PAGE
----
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June 11, 1989 | VANCE GARDNER, Vance Gardner, an orthopedic surgeon, is on the UCIMC staff.
Although the Orange County health-care crisis and the UCI Medical Center deficit have received much media exposure in recent weeks, the problem of inadequate funding for indigent health care in Orange County has been developing for years. The Orange County Department of Health and Human Services has a meager budget for the health care of the poor when contrasted with the massive hospital system in Los Angeles County. The truth about these poor people is that most of them are not indigent.
January 20, 2010 | By Carol J. Williams
A private prison housing mothers with infant children is responsible for providing the babies with necessary medical care, a state appeals court has ruled. The ruling last week by the 4th District Court of Appeal also held that California might be liable if on-site state employees are negligent, as alleged in the case of a 5-week-old girl who suffered permanent lung damage when jailers refused to take her to a hospital for more than a week after she developed breathing problems. Six privately run facilities for incarcerated mothers house about 150 children under age 6, but half of them were created without specific provisions obligating the companies managing them to provide healthcare for the children, said Carol Strickman, staff attorney for Legal Services for Prisoners With Children.
March 14, 2012 | By Chad Terhune, Los Angeles Times
Orange County and Ventura outpaced Los Angeles, San Bernardino and Bakersfield in a national score card looking at how area hospitals, doctors and insurance companies manage patient care and costs. The Commonwealth Fund, a New York foundation that studies the U.S. healthcare market, ranked 306 communities nationwide on key areas of health system performance, such as whether patients are getting timely preventive care and avoiding unnecessary hospital stays and whether healthcare is affordable.
October 16, 1991 | From a Times Staff Writer
Evangelist Jimmy Swaggart is under professional counseling and medical care in the wake of allegations that he picked up a prostitute in Indio, Calif., last weekend, his son announced Tuesday. Donnie Swaggart told employees at the Swaggart Family Worship Center in Baton Rouge, La., that his father had temporarily turned over control of the ministry to him and that Swaggart's board of directors would be restructured--but that neither Swaggart, 56, nor his wife, Frances, 54, would be members.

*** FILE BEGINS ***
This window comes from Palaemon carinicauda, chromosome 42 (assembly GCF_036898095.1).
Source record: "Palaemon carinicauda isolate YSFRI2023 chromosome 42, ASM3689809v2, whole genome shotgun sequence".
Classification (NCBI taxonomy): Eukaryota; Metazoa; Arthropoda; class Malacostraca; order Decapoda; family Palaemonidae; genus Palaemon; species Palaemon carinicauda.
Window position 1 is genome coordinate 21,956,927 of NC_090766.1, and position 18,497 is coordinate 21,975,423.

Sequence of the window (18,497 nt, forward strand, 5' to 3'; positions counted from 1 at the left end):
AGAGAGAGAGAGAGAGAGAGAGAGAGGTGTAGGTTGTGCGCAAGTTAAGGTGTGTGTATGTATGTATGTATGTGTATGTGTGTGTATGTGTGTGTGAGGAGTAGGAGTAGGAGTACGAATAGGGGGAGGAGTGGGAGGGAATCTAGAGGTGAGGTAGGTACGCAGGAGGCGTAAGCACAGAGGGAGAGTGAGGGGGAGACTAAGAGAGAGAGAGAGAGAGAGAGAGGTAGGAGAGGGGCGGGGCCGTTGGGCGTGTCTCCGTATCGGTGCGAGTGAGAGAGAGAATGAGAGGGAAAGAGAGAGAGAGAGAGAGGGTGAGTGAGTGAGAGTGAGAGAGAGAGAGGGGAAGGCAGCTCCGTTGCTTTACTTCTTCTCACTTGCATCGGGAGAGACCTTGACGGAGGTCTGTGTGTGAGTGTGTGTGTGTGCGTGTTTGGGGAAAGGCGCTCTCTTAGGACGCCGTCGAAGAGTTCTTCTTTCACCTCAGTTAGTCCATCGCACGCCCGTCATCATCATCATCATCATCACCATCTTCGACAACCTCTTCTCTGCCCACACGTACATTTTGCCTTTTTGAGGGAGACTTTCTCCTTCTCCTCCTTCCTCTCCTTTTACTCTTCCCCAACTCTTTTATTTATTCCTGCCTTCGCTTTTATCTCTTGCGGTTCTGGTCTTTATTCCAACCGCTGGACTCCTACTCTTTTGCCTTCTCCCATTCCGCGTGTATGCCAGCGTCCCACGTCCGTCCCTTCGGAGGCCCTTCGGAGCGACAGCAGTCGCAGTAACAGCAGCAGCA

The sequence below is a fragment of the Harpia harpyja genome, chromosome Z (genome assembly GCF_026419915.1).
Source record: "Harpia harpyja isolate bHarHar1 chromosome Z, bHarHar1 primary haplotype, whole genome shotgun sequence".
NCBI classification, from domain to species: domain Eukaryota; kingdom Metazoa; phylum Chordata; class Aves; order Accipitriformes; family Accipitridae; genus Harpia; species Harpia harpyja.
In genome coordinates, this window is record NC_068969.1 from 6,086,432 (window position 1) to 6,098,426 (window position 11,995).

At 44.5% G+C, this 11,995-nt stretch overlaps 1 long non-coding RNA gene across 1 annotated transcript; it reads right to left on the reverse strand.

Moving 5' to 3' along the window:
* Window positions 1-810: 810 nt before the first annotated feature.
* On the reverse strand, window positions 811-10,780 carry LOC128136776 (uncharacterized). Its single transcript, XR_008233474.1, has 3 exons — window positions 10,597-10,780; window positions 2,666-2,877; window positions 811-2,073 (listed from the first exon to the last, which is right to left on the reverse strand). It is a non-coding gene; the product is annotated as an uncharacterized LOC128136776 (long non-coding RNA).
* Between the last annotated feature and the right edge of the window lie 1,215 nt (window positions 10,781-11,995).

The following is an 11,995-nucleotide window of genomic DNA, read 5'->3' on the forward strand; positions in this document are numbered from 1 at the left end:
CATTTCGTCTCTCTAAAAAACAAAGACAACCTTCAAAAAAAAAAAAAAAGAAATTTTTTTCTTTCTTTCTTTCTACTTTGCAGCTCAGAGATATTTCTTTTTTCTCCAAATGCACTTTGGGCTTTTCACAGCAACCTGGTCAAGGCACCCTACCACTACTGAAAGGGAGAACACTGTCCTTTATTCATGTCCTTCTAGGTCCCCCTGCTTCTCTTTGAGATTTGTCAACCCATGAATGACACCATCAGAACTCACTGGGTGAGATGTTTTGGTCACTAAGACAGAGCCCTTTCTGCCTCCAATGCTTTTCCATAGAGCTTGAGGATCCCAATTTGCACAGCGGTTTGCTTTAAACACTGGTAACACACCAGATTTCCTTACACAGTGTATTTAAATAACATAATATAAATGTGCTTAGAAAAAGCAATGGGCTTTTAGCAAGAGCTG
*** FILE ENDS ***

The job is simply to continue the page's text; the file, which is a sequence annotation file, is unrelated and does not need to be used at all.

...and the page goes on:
September 22, 1989 | From Times wire services
The denial of food, water and lifesaving medical care to babies with disabilities is a "significant civil rights problem" demanding greater supervision of doctors, the U.S. Civil Rights Commission said today.
October 27, 1996 | KATHLEEN DOHENY
Medical care aboard cruise ships is expected to improve, thanks to new guidelines issued last month by the International Council of Cruise Lines, a Washington, D.C.-based industry group. Suggestions for medical staffing, equipment and facilities are included. The guidelines, which are voluntary, are aimed at standardizing medical treatment in an industry that is international and, thus, subject to varying ideas of what constitutes adequate medical care.
June 14, 1986
Since I am Canadian-born, I am surprised to note that the article does not state that the Canadian worker pays highly for this service. The article states that the Canadian government spends 8.6% of its gross national product this year alone ($39 billion) on medical and hospital care. But no mention is made that the large share is covered by the Canadian worker. This protection is not free. It is only free to the poor. LOUISE B. PHIPPS Los Angeles
June 14, 2007 | Richard Marosi, Times Staff Writer
The American Civil Liberties Union filed a class-action lawsuit Wednesday on behalf of immigrants detained at the San Diego Correctional Facility, claiming that denial of adequate medical care has led to disfiguring injuries, untreated illnesses and deaths. The lawsuit focuses on 11 detainees who lawyers say suffered needlessly because of the incompetence and indifference of officials at the facility.
November 1, 1985 | From Reuters
Three Soviet kidnap victims who were freed exhausted, barefoot and bearded after a monthlong captivity in Lebanon were under close medical care Thursday at the heavily-guarded Soviet Embassy. Yuri Souslikov, the Soviet charge d'affaires, who headed intensive efforts to obtain their release, told reporters that the men wept when they walked into the embassy Wednesday night.
February 23, 2006 | From Times Staff and Wire Reports
An unlicensed doctor pleaded not guilty Wednesday to charges he bilked hundreds of immigrants by performing fake medical exams and injecting them with a saline solution that he claimed was a vaccine. Stephen Brian Turner is accused of taking $247,000 from 1,417 victims, most of whom thought they were receiving legitimate immigration checkups.
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